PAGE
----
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Chapter 2-

28 November 2023

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I CANNOT REMEMBER anything more about Benares. We spent a further two or three days there, and while Little Mother went to hear parayanams in a private temple I wandered, like a sacred cow, among the lanes and temples of the Holy City.

What I loved most were the shops, with their magnificent copper- work, inlaid with lacquer and ivory; the many bunches of false hair hanging from the roof; the multicoloured bangles; and the rich, fervid smell of bhang, as it was given mixed with buttermilk and spice. The Benares silk shops too were splendid, with saris of such intricate designs as to make one marvel that people still prepared such wonders and sold them for money. One day I went out alone and bought a rose-coloured sari, with pistachio green mango-leaf pallo for Madeleine-the pistachio would be so splendid against her gold. For Saroja I bought a simple white knitted sari from Lucknow. I wanted to buy bangles, too, but I was afraid they would break, and thought besides that when Little Mother had had to break them but the other day, to carry them would have been improper.

I wandered also among the cows tied up inside the temples, and touched their grave and fervent faces and fed them with green grass. What wonderful animals these be in our sacred land-such maternal and ancient looks they have. One can understand why we worship them. I bought some kunkum one day and decorated the faces of all the cows in a temple, then went out and bought bengal-gram and fed the monkeys. Evening was falling. I went back to Harishandra Ghat and collected Little Mother where she sat on the bank of the river, talking away to Sridhara. I hired an ekka somewhere in the outskirts of the Brahmin quarter and took Little Mother to the Annapurna temple for worship. How beautiful the Devi looked, in her saffron sari and with dark forehead bejewelled, and what strength emanated from her, what depth of Peace. O Thou who hast clothed Thyself in cloth of gold, Decked in ornaments made of many and varied gems; Whose breasts rounded like a water-jar Are resplendent with their necklace of pearls; Whose beauty is enhanced by the fragrance of the Kashmir aloe;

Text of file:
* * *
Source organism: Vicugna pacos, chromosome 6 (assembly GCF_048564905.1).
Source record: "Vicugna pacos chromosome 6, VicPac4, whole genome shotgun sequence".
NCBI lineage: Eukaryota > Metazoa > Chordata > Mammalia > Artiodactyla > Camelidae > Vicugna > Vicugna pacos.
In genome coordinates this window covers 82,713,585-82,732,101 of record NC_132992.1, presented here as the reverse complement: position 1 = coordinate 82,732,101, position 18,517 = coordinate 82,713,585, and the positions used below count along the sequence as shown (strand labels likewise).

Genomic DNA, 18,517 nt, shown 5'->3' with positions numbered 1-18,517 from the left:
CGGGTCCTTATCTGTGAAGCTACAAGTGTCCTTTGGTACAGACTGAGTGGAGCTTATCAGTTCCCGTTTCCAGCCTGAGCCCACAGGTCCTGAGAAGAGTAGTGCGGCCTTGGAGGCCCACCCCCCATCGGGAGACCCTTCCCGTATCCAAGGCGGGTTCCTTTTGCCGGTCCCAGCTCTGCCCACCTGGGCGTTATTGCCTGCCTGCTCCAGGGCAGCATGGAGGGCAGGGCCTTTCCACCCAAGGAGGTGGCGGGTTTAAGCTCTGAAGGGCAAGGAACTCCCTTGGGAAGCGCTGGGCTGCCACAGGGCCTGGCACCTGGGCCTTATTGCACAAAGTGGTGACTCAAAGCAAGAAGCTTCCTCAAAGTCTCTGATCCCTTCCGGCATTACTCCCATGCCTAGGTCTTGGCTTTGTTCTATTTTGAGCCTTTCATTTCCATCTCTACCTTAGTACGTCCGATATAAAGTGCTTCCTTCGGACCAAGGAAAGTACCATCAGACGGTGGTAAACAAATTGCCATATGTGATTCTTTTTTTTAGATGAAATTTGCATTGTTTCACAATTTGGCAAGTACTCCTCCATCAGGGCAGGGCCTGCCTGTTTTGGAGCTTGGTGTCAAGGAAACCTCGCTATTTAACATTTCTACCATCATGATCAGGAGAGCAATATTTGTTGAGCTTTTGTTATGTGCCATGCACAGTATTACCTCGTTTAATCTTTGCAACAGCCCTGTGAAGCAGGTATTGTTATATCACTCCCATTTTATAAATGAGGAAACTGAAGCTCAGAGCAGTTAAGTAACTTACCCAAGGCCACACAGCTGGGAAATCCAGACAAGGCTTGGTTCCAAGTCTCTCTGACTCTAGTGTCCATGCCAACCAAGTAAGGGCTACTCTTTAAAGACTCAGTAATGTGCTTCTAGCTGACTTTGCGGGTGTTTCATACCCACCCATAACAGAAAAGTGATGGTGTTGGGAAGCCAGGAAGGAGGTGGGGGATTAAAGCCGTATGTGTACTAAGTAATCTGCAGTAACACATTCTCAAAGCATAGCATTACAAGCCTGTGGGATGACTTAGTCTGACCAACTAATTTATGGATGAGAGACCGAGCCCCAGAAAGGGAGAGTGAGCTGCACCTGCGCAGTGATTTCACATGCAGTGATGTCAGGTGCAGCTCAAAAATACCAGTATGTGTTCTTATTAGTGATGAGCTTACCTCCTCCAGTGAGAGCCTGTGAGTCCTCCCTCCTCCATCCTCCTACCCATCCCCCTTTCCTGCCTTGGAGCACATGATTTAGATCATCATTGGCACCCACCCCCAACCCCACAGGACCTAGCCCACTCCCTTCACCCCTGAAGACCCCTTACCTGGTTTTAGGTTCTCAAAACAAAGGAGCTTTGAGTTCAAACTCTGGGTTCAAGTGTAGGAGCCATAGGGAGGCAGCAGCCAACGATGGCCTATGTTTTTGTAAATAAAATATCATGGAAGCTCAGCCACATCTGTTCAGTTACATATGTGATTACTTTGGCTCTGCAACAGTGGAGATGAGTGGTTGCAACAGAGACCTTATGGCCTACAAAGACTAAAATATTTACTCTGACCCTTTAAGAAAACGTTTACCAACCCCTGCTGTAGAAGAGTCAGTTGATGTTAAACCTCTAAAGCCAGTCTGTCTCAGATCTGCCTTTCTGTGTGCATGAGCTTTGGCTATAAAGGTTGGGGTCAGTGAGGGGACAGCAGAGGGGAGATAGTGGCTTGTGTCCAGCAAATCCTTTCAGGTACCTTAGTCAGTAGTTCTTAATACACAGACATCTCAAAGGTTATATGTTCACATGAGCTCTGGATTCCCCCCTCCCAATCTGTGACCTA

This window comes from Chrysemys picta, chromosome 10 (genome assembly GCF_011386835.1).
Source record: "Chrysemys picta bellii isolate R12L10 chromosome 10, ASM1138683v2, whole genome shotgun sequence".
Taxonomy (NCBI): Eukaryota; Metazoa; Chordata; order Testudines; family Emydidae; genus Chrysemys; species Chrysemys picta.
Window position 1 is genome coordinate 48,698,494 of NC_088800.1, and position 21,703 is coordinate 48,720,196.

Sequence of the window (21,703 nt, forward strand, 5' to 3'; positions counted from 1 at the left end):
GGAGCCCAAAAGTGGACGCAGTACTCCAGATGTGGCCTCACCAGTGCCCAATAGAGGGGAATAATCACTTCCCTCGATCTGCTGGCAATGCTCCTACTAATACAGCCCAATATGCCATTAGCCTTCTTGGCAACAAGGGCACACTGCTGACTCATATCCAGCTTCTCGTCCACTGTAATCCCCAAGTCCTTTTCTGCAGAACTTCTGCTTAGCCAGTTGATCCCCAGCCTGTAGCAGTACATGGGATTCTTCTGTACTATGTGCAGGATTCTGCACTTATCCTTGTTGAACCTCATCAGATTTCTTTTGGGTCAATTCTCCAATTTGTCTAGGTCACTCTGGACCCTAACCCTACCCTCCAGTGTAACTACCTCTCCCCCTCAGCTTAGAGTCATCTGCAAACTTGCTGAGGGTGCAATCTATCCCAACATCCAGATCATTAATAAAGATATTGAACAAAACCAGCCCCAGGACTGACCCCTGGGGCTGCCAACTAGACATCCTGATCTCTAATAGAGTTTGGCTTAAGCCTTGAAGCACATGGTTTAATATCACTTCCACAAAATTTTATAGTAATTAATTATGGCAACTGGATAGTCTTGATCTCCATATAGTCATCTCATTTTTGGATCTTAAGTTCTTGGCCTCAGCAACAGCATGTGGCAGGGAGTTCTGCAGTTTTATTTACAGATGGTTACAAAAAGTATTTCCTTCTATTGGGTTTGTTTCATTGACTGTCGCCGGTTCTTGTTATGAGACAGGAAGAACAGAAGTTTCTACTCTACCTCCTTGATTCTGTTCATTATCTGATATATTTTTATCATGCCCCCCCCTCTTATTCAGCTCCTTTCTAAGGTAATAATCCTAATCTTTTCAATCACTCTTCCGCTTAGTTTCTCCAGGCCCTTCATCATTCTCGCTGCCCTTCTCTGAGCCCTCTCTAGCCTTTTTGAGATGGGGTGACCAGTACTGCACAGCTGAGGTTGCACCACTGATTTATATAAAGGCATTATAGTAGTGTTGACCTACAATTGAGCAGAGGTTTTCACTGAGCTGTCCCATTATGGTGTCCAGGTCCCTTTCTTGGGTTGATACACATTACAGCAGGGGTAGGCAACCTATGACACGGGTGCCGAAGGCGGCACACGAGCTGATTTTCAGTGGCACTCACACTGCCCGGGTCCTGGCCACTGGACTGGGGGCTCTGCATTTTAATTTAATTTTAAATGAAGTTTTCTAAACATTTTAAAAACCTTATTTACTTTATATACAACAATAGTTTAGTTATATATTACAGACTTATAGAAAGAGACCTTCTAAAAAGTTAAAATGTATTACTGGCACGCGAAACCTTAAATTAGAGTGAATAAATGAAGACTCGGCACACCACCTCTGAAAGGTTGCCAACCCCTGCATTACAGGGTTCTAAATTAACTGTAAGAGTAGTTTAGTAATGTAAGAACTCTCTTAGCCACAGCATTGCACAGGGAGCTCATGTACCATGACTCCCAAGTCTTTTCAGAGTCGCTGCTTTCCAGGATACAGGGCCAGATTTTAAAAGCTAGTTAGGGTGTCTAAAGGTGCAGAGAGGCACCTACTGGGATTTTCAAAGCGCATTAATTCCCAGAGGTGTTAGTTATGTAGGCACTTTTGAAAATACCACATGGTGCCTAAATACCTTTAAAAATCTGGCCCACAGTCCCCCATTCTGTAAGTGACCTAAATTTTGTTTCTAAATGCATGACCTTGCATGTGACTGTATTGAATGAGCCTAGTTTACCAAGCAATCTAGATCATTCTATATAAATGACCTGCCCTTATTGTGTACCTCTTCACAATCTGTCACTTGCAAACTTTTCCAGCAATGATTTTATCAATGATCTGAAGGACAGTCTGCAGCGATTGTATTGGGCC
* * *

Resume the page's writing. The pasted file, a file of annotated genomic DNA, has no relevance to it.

O Devi who presidest over the city of Kashi O vessel of mercy grant me aid.

Anna-Purné Sada-Purné,' I recited with Little Mother, and when the camphor was lit Sridhara was so absorbed and quiet that I knew this last child of my family could gather the holiness of generations. Maybe one day he would answer my questions; for I had serious questions of my own and I could not name them. Something had just missed me in life, some deep absence grew in me, like a coco-nut on a young tree, that no love or learning could fulfil. And sitting sometimes, my hand against my face, I wondered where all this wandering would lead to. Life is a Pilgrimage I know, but a Pilgrimage to where--and of what?

Everyone, for thousands of years, every one of the billion billion men and women since the Paleolithic ages, feels that something is just being missed. One in ten million perhaps knows what it is, and like the Buddha goes out seeking that from which there is no returning. Yet what is the answer? Not the monkhood of the sadhu, or the worship of a God. The Ganges alone seemed to carry a meaning, and I could not understand what she said. She seemed like Little Mother, so grave and full of inward sounds.

I was anxious about something, anxious with an anxiety that had no beginning, and so no maturity. Lying on the stone floor of the big Brahmin house where we were staying I could hear the bells ring all the hours of the day, and pilgrims, muttering man- tras to themselves, going down the steps. Sometimes, too, a fish caught something in the water, and you could almost feel the night tear with its swish and plunge.

Little Mother slept. Her hands on the head of Sridhara, pressed gently against her breast, Little Mother slept. She slept as though the waters of the Ganges were made of sleep and each one of us a wave. But she would suddenly open her eyes and ask, 'Rama, are you sure you are not cold? I am frightened of your lungs, Son."

Though the damp entered the very pores of my body the mosquitoes were worse. Little Mother had given me her mos- quito curtain that I at least should have real rest. Under the net I felt so much apart that sleep seemed unnecessary. Perhaps it was the damp, or perhaps I did not eat enough, but I started to cough again. Little Mother was frightened. By the next after- noon we had left for Allahabad. Getting down at the station Little Mother said: 'I fear everything now."

But she was warmed by the presence of Venktaraman on the platform. Venktaraman was a colleague of my father's in Hydera- bad. He now taught English at Allahabad University, and we had sent him a wire. Little Mother felt comforted too when a South Indian spoke to her in Telugu; and when we reached home, Oh, it was so wonderful to have rasam with asafoetida in it, and chutney with coco-nut and coriander-leaf! In the morning, when dosé came with filter-coffee, Little Mother really smiled.